What is a stowaway? Whose responsibility are they?

The Convention on Facilitation of International Maritime Traffic, 1965, as amended, (The FAL Convention), defines a stowaway as "A person who is secreted on a ship, or in cargo which is subsequently loaded on the ship, without the consent of the shipowner or the Master or any other responsible person and who is detected on board the ship after it has departed from a port, or in the cargo while unloading it in the port of arrival, and is reported as a stowaway by the master to the appropriate authorities". 

Stowaways are an ever-present problem for the shipping industry, in particular to those trading off the coast of West Africa, in Central America, Colombia, Venezuela and in the Dominican Republic.  

Chart 1: Number of stowaways by nationality.

Stowaway geographical location CHART 1Chart 1 shows the total number of stowaways by nationality for the policy years commencing 20 February 2007, 2011, 2014 and 2017 for those nationalities which have been amongst the ten countries with the highest number of stowaways in any of those four policy years. 

In addition to vessels’ trade patterns, the problem of stowaways is closely linked to vessel, cargo type, and the level of security training and awareness of the crew. 

What are the current global stowaway statistics? 

Stowaway cases were increasing steadily prior to 2004. Following the introduction of the International Ship and Port Facility Security (ISPS) Code in 2004 there has been a drop in the number of reported stowaway cases. The trend, however, seems to be that the numbers are again on the increase.  

Table 1: Summary data  

 

2007  

2011  

2014  

2017  

Number of incidents  

842  

774  

503  

432  

Number of stowaways  

1,955  

1,640  

1,274  

1,420  

Total cost (US$ million)  

14.3  

15.3  

9.3  

9.5  

Cost/incident (US$ thousand)  

17.0  

19.8  

18.5  

22.0  

Cost/stowaway (US$ thousand)  

7.3  

9.3  

7.3  

6.7  

Stowaways/incident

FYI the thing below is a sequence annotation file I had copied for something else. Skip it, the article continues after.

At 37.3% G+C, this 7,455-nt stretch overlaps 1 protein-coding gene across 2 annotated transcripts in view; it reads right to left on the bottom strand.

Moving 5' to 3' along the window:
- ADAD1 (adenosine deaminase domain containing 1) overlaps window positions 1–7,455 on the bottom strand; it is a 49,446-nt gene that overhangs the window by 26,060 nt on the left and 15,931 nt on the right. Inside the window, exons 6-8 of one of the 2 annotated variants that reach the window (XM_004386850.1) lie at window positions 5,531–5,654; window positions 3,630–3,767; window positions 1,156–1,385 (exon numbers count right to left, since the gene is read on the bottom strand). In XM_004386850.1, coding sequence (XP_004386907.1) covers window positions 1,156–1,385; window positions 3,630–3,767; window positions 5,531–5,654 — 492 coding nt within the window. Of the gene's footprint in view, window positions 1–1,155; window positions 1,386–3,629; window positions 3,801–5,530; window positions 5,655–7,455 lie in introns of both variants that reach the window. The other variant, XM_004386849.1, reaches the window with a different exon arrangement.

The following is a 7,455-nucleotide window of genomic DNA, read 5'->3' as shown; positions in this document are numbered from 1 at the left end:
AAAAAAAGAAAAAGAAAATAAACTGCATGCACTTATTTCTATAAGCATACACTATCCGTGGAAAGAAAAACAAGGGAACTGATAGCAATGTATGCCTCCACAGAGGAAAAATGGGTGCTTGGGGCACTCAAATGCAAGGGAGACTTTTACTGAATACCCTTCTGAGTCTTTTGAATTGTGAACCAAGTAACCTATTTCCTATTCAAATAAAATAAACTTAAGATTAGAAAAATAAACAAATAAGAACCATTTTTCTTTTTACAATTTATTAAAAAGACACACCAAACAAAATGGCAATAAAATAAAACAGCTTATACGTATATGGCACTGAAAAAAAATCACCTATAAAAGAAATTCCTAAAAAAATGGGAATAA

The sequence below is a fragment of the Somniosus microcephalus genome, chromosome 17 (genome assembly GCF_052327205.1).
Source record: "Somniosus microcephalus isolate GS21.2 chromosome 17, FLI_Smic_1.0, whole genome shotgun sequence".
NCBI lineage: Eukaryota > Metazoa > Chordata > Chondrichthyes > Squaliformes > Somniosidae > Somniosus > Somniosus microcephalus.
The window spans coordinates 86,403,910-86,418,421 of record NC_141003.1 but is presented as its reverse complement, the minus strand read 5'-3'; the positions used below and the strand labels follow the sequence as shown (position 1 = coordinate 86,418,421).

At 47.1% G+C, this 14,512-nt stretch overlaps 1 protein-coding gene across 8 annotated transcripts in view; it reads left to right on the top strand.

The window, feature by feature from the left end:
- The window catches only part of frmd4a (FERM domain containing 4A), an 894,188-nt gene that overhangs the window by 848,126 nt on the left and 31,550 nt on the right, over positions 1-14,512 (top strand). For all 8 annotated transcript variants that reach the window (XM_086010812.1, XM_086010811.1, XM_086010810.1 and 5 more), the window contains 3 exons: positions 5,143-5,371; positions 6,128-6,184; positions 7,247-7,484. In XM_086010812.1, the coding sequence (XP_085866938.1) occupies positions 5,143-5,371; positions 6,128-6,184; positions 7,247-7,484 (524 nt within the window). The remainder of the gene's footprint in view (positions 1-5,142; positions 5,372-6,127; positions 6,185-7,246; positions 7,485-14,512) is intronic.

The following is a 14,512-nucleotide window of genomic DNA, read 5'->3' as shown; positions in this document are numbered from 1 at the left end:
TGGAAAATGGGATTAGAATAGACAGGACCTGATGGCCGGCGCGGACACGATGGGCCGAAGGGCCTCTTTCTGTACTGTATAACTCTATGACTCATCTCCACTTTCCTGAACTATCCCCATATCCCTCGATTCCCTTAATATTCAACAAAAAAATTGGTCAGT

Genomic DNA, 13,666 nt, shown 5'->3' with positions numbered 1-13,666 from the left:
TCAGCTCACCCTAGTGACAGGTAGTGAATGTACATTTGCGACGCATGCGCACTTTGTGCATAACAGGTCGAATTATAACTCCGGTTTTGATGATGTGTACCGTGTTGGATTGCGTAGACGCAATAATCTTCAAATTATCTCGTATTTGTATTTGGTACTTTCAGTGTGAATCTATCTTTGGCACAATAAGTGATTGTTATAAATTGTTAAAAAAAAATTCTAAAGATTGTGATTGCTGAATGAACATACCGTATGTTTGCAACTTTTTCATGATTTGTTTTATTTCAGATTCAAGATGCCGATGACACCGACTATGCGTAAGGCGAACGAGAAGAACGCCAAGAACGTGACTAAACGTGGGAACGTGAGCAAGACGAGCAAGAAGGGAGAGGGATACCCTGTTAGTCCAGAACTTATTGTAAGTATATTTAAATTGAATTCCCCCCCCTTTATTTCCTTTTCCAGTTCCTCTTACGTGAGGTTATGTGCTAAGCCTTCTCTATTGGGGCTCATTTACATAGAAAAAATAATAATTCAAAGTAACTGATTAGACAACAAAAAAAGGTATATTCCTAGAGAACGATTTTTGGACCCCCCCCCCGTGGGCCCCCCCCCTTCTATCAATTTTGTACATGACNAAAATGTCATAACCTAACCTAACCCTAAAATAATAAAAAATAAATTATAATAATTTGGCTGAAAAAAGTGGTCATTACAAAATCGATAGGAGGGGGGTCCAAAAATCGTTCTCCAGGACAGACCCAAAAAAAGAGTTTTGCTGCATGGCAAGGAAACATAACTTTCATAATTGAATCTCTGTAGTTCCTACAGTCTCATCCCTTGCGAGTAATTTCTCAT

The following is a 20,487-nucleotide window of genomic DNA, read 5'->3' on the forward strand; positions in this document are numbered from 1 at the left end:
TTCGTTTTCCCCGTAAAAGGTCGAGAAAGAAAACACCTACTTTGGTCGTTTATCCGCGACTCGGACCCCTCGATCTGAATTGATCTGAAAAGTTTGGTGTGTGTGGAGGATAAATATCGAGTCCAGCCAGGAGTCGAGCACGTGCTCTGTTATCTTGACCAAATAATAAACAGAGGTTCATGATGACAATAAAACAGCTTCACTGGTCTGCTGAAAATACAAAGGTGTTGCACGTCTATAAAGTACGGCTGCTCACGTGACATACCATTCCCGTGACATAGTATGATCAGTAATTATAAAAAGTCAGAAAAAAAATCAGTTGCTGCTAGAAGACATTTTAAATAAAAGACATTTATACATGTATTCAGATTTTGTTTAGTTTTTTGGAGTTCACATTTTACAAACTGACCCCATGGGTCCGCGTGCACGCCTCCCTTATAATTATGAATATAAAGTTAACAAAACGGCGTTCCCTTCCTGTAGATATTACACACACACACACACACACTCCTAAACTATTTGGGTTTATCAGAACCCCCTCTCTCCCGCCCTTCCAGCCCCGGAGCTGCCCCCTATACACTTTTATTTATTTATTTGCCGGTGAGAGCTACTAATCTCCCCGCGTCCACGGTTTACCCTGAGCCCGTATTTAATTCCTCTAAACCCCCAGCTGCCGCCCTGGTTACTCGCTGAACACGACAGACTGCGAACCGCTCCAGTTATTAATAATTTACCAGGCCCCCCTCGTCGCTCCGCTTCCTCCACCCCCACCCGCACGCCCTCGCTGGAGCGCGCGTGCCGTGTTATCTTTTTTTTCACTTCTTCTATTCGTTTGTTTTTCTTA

2.3  

2.1  

2.5  

3.3  

Table 1 presents the data on the number of incidents, the number of stowaways and the total cost of incidents net of deductible, and also calculates average data on cost per incident, cost per stowaway and the number of stowaways per incident. 

Whilst the number of incidents nearly halved during the 11-year period from 2007 to 2017, the number of stowaways decreased by less than this because the number of stowaways per incident has increased by nearly 50%, from 2.3 per incident in the 2007 policy year to 3.3 per incident in 2017. 

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What vessels attract the most stowaways?  

The majority of stowaways are found on board bulk, container and general cargo vessels. Car carriers are also over-represented in stowaway data compared to other vessel types. 

How much can a stowaway cost to repatriate and who pays? 

The costs involved in looking after and repatriating stowaways can be substantial. The repatriation of stowaways is difficult and generally involves moving reluctant people across several continents.  

stowaway 3In 2002 the average cost to ship insurers of each stowaway case was approximately USD 7,000. By 2008 this figure had increased significantly, to just over USD 18,000 (excluding the applicable deductibles paid by the Member). If more than one stowaway gains access to the vessel, the costs have been known to escalate to in excess of USD 100,000, because repatriation is usually only permitted with two security guards escorting each stowaway.  

In October 2020, during a transit of the English Channel, the Nave Andromeda found itself at the forefront of international news when seven stowaways on board began threatening crew. The vessel was stormed by British special forces who resolved the incident within 8 minutes, before handing the stowaways over to Hampshire Police. In the following days it emerged that a few days prior to the incident, European ports had refused to receive the stowaways. Attempts by the ship’s Greek captain to disembark the stowaways in the Canary Islands on October 15th and in Saint Nazaire on October 20th were both refused by the Spanish and French authorities. 

 So what is the stowaway guidance for a Ship’s Master? 

Click here to read our in-depth guide on stowaways. It includes everything you need to know about best practice preventative measures, costs involved, stowaway information forms, the law and your legal obligations.Download checklist

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